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Councillor - Town of Blue Mountains

Public Participation can make a positive difference in our community

The Blue Mountain Ratepayers’ Association (BMRA) is a not-for profit volunteer group committed to the Town of the Blue Mountains succeeding as a residential, agricultural and four seasons recreational community.

However, our commitment does not come without challenges that can threaten the quality and safety of our neighbourhoods, and the community at large.

The BMRA is not an activist group. We like to consider ourselves an advocate group, one that provides a stronger voice for residents who have legitimate concerns but don’t understand the complexities of politics, find public participation intimidating and generally feel that they have no chance in making positive changes to viewed ‘threats to their community’ – they feel like they will be ignored and treated as NIMBYs.

The concept of NIMBYism may be a ‘headache’ to the decision-making process but we find, more and more, that it’s a ‘heartache’ to the many people who are threatened and are standing up for themselves. The BMRA can offer to assist these residents by investigating potential threats, bringing awareness to their status, exploring the methods necessary, if possible, to bring about positive change, but most importantly, by providing a forum for the residents to be heard through organized committees and ‘Public Participation’.

The Short Term Accommodation (STA) issue is well-documented over the past 6-7 years. What started out as a local nuisance issue or the odd ‘party house’ near the base of Resort Village, turned into a proliferation of income generating STA ‘party palaces’ in low density residential areas. The Town, the OMB and the Division Court have all determined that STAs, if left uncontrolled, would create more serious compatibility issues in residential areas and could be a serious threat to the health and safety of the residents and the travelling public. Fearing that these threats could expand into other neighbourhoods throughout the Town and understanding the impacts on our OPP and Fire services and costs, public participation grew wider and stronger for a STA Licensing By-law and Program. Many residents dedicated lots of time, persevered and eventually made a difference in the Town moving forward with Licensing. In a related article, we thank all those that participated.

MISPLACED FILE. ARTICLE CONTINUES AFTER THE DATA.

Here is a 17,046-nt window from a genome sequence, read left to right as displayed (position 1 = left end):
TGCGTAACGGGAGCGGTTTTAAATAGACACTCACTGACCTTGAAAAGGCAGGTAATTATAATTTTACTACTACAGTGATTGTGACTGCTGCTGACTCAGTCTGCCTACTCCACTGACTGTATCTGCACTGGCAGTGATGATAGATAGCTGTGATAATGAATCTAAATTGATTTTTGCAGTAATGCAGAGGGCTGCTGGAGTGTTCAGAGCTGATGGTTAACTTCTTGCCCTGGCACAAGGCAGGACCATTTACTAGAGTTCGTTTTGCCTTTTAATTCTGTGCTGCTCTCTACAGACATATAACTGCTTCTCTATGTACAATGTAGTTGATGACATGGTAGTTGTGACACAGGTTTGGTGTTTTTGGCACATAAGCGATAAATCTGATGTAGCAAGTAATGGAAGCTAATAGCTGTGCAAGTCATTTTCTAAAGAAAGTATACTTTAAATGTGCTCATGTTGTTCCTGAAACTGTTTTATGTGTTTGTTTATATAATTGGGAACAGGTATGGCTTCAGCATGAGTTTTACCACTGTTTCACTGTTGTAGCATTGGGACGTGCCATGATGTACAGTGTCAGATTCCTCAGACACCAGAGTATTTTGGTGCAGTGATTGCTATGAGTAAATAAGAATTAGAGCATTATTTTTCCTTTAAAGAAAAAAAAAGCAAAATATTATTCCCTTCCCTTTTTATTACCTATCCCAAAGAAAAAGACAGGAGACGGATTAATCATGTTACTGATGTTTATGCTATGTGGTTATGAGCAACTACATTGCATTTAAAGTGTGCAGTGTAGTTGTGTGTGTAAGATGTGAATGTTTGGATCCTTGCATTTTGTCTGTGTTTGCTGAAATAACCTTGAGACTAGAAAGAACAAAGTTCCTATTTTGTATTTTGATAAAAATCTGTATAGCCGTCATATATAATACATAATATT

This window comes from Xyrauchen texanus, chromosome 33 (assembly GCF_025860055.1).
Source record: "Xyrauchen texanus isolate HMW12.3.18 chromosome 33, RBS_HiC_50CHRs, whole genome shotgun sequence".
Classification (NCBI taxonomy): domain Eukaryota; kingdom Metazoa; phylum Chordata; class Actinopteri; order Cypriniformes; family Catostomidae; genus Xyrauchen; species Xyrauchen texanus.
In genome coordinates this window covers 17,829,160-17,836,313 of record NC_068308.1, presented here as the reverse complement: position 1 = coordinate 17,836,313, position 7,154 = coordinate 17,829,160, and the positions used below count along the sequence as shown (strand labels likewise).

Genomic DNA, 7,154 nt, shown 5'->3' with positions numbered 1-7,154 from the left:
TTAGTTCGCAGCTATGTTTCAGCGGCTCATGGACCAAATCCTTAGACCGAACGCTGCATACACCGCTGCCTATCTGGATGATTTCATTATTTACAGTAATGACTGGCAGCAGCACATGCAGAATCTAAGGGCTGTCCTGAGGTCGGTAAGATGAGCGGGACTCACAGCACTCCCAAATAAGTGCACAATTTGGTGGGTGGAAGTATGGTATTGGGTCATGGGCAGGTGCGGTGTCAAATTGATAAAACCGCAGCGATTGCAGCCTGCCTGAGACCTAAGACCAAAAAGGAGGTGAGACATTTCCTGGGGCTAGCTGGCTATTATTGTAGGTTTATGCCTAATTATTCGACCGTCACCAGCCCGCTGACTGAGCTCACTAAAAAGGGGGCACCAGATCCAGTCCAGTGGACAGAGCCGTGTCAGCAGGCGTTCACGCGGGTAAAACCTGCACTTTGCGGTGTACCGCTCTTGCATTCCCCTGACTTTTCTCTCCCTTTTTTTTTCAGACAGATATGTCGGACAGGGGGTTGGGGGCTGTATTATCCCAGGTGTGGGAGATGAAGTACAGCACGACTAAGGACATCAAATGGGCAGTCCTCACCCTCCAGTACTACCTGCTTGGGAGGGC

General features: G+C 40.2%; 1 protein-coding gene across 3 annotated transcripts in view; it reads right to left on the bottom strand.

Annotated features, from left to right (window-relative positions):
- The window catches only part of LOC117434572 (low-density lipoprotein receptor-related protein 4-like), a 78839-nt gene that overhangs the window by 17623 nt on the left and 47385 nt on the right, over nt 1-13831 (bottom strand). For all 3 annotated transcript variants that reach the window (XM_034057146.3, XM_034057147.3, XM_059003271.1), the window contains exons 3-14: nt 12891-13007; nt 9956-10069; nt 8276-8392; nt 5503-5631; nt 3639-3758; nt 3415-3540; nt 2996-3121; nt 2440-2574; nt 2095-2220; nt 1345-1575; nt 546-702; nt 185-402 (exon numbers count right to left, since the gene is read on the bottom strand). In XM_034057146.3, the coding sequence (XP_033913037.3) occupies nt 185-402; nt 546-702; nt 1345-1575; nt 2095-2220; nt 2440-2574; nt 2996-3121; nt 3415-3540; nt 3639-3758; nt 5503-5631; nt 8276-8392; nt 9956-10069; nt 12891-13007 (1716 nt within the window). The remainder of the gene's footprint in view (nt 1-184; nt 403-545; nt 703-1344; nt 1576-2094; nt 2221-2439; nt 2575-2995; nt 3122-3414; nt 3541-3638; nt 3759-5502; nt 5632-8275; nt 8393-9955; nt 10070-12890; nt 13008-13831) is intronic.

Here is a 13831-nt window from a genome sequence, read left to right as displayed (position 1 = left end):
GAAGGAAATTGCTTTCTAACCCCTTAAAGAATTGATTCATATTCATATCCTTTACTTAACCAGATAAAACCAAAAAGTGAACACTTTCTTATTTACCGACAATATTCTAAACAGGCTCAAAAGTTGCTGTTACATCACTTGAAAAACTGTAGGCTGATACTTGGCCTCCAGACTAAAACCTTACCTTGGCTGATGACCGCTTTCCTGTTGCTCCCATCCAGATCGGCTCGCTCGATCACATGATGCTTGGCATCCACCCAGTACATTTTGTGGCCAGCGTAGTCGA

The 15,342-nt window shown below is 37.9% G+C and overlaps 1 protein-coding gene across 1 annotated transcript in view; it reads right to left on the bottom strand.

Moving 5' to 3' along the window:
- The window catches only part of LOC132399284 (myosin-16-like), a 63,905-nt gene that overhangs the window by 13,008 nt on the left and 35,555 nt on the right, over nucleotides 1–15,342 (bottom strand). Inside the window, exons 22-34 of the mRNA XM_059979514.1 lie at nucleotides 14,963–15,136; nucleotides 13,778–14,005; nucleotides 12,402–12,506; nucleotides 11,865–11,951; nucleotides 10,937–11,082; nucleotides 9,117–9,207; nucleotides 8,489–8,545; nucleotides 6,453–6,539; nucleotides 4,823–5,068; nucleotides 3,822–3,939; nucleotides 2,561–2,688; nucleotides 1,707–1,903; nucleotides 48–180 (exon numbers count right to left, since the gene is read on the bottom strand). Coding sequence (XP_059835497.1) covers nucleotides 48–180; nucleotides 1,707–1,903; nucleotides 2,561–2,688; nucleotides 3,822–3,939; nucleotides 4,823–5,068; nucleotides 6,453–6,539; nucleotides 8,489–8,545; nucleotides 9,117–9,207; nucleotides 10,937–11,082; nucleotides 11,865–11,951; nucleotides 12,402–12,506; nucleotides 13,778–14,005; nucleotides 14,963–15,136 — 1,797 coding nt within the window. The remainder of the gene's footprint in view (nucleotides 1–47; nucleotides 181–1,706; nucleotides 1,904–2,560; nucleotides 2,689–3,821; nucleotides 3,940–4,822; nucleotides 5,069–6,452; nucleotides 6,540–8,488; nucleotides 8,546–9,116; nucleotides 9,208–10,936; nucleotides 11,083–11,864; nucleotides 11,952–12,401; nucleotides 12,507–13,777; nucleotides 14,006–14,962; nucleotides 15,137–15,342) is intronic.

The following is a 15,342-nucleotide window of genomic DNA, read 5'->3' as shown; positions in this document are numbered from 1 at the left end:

The proposed Telfer ‘Adult Lifestyle Village’ consisting of 86-units on land leases and located at the south east corner of Napier Street and Victoria Street in the village of Thornbury, is another example of public participation making a difference. The original development concept was modified at least 3 times as a result of a group of almost 100 residents collectively meeting regularly and voicing their concerns/constructive suggestions on densities, designs and planning compatibility issues. Many believe that the positive changes, that resulted from their strong
voice over a two year period, would have just been ignored by this Council. The BMRA strongly supported the groups’ views and assisted in bringing awareness to the rest of the community regarding the greater planning issues in this Town.

Lastly way back in August, 2010 (before the last election), the whole Town of Thornbury was talking about Thornbury Gate, a proposed 169 unit senior assisted living housing project in two large apartment buildings (a 3 storey and a 5 storey building behind the Thornbury Health Centre). The entire community rose to the occasion and participated in sending out flyers, brochures, designing a website for information and speaking out at a Public Meeting. Once again the BMRA supported the residents of this community and brought awareness to the rest of the community. Now 3 years later, the applicant has now revised their development proposal to permit a more acceptable 45 townhouse units with a maximum height of 3 storeys. Would anyone disagree that strong public participation made a positive difference?

These are just three examples how public participation can and has made a positive difference in our community – imagine how many wrongs would be perpetrated on our community because no one asked questions, no one took action, and no one cared.

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